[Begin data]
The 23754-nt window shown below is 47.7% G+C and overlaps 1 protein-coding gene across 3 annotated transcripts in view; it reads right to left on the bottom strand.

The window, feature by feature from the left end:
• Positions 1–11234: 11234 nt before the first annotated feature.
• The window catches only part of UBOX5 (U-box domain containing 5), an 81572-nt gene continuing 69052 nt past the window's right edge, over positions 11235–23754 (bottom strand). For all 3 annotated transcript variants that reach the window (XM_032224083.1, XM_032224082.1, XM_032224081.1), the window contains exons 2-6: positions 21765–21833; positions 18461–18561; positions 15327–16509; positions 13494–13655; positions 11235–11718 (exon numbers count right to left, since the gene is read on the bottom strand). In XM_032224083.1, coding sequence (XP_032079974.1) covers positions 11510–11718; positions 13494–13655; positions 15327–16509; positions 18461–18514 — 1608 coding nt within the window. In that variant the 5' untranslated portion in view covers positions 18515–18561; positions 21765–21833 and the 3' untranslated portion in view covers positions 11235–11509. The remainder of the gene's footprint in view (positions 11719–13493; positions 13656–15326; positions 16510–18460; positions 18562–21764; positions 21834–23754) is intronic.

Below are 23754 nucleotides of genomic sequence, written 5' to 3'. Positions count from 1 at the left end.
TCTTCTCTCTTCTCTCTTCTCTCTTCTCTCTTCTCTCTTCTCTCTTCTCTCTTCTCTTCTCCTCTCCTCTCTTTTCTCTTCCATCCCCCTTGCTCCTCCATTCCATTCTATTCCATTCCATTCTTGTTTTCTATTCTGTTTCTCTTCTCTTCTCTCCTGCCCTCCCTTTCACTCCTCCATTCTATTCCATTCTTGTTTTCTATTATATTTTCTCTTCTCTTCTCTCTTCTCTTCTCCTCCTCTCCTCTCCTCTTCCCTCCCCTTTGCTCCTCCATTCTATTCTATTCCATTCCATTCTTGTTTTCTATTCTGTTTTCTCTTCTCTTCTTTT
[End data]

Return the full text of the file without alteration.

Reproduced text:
The 23754-nt window shown below is 47.7% G+C and overlaps 1 protein-coding gene across 3 annotated transcripts in view; it reads right to left on the bottom strand.

The window, feature by feature from the left end:
• Positions 1–11234: 11234 nt before the first annotated feature.
• The window catches only part of UBOX5 (U-box domain containing 5), an 81572-nt gene continuing 69052 nt past the window's right edge, over positions 11235–23754 (bottom strand). For all 3 annotated transcript variants that reach the window (XM_032224083.1, XM_032224082.1, XM_032224081.1), the window contains exons 2-6: positions 21765–21833; positions 18461–18561; positions 15327–16509; positions 13494–13655; positions 11235–11718 (exon numbers count right to left, since the gene is read on the bottom strand). In XM_032224083.1, coding sequence (XP_032079974.1) covers positions 11510–11718; positions 13494–13655; positions 15327–16509; positions 18461–18514 — 1608 coding nt within the window. In that variant the 5' untranslated portion in view covers positions 18515–18561; positions 21765–21833 and the 3' untranslated portion in view covers positions 11235–11509. The remainder of the gene's footprint in view (positions 11719–13493; positions 13656–15326; positions 16510–18460; positions 18562–21764; positions 21834–23754) is intronic.

Below are 23754 nucleotides of genomic sequence, written 5' to 3'. Positions count from 1 at the left end.
TCTTCTCTCTTCTCTCTTCTCTCTTCTCTCTTCTCTCTTCTCTCTTCTCTCTTCTCTTCTCCTCTCCTCTCTTTTCTCTTCCATCCCCCTTGCTCCTCCATTCCATTCTATTCCATTCCATTCTTGTTTTCTATTCTGTTTCTCTTCTCTTCTCTCCTGCCCTCCCTTTCACTCCTCCATTCTATTCCATTCTTGTTTTCTATTATATTTTCTCTTCTCTTCTCTCTTCTCTTCTCCTCCTCTCCTCTCCTCTTCCCTCCCCTTTGCTCCTCCATTCTATTCTATTCCATTCCATTCTTGTTTTCTATTCTGTTTTCTCTTCTCTTCTTTT